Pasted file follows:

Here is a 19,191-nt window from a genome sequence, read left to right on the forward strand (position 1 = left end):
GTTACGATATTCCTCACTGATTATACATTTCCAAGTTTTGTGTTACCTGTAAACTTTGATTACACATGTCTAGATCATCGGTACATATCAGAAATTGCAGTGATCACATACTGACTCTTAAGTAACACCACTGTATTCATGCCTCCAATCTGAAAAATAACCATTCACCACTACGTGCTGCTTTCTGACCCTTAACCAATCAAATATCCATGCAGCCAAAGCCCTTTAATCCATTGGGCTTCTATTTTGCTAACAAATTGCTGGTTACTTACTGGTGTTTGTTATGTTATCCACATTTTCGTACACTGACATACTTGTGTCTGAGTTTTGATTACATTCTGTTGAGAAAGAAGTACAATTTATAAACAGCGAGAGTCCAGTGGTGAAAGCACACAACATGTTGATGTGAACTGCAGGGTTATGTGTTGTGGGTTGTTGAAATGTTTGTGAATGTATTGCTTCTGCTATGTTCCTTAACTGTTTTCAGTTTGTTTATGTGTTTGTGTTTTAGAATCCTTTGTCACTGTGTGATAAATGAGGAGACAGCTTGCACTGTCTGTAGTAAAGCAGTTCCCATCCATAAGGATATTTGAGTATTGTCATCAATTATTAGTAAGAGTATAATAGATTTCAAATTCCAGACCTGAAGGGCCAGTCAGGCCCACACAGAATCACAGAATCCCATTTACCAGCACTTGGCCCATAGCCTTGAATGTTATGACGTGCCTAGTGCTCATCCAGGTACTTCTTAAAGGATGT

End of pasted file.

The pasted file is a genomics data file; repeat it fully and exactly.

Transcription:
Here is a 19,191-nt window from a genome sequence, read left to right on the forward strand (position 1 = left end):
GTTACGATATTCCTCACTGATTATACATTTCCAAGTTTTGTGTTACCTGTAAACTTTGATTACACATGTCTAGATCATCGGTACATATCAGAAATTGCAGTGATCACATACTGACTCTTAAGTAACACCACTGTATTCATGCCTCCAATCTGAAAAATAACCATTCACCACTACGTGCTGCTTTCTGACCCTTAACCAATCAAATATCCATGCAGCCAAAGCCCTTTAATCCATTGGGCTTCTATTTTGCTAACAAATTGCTGGTTACTTACTGGTGTTTGTTATGTTATCCACATTTTCGTACACTGACATACTTGTGTCTGAGTTTTGATTACATTCTGTTGAGAAAGAAGTACAATTTATAAACAGCGAGAGTCCAGTGGTGAAAGCACACAACATGTTGATGTGAACTGCAGGGTTATGTGTTGTGGGTTGTTGAAATGTTTGTGAATGTATTGCTTCTGCTATGTTCCTTAACTGTTTTCAGTTTGTTTATGTGTTTGTGTTTTAGAATCCTTTGTCACTGTGTGATAAATGAGGAGACAGCTTGCACTGTCTGTAGTAAAGCAGTTCCCATCCATAAGGATATTTGAGTATTGTCATCAATTATTAGTAAGAGTATAATAGATTTCAAATTCCAGACCTGAAGGGCCAGTCAGGCCCACACAGAATCACAGAATCCCATTTACCAGCACTTGGCCCATAGCCTTGAATGTTATGACGTGCCTAGTGCTCATCCAGGTACTTCTTAAAGGATGT